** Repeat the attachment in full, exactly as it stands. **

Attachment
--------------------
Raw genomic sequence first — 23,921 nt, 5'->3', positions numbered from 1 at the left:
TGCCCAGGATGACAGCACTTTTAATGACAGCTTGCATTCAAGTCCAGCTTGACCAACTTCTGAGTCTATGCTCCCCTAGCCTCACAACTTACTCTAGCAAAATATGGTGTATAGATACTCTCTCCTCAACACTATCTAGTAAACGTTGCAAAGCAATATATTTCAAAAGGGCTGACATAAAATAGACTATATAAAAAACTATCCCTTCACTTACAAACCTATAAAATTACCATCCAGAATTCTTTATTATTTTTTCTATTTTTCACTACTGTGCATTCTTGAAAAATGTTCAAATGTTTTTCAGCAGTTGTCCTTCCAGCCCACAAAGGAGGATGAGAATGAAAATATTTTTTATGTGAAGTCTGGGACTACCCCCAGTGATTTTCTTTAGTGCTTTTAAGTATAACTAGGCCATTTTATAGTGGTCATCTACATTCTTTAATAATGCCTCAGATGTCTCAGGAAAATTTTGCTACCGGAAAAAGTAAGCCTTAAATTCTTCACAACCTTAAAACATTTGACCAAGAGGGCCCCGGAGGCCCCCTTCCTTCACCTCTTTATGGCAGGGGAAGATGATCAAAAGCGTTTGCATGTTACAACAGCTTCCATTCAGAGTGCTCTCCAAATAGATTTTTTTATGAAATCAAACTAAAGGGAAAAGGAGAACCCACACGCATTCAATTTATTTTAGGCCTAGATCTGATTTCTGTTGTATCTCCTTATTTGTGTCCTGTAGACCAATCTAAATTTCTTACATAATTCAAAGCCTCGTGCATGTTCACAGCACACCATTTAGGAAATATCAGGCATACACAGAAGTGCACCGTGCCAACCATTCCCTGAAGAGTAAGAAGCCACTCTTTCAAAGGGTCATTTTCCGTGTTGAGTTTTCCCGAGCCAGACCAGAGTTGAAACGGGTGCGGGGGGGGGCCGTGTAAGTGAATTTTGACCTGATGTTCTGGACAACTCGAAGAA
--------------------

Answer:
Raw genomic sequence first — 23,921 nt, 5'->3', positions numbered from 1 at the left:
TGCCCAGGATGACAGCACTTTTAATGACAGCTTGCATTCAAGTCCAGCTTGACCAACTTCTGAGTCTATGCTCCCCTAGCCTCACAACTTACTCTAGCAAAATATGGTGTATAGATACTCTCTCCTCAACACTATCTAGTAAACGTTGCAAAGCAATATATTTCAAAAGGGCTGACATAAAATAGACTATATAAAAAACTATCCCTTCACTTACAAACCTATAAAATTACCATCCAGAATTCTTTATTATTTTTTCTATTTTTCACTACTGTGCATTCTTGAAAAATGTTCAAATGTTTTTCAGCAGTTGTCCTTCCAGCCCACAAAGGAGGATGAGAATGAAAATATTTTTTATGTGAAGTCTGGGACTACCCCCAGTGATTTTCTTTAGTGCTTTTAAGTATAACTAGGCCATTTTATAGTGGTCATCTACATTCTTTAATAATGCCTCAGATGTCTCAGGAAAATTTTGCTACCGGAAAAAGTAAGCCTTAAATTCTTCACAACCTTAAAACATTTGACCAAGAGGGCCCCGGAGGCCCCCTTCCTTCACCTCTTTATGGCAGGGGAAGATGATCAAAAGCGTTTGCATGTTACAACAGCTTCCATTCAGAGTGCTCTCCAAATAGATTTTTTTATGAAATCAAACTAAAGGGAAAAGGAGAACCCACACGCATTCAATTTATTTTAGGCCTAGATCTGATTTCTGTTGTATCTCCTTATTTGTGTCCTGTAGACCAATCTAAATTTCTTACATAATTCAAAGCCTCGTGCATGTTCACAGCACACCATTTAGGAAATATCAGGCATACACAGAAGTGCACCGTGCCAACCATTCCCTGAAGAGTAAGAAGCCACTCTTTCAAAGGGTCATTTTCCGTGTTGAGTTTTCCCGAGCCAGACCAGAGTTGAAACGGGTGCGGGGGGGGGCCGTGTAAGTGAATTTTGACCTGATGTTCTGGACAACTCGAAGAA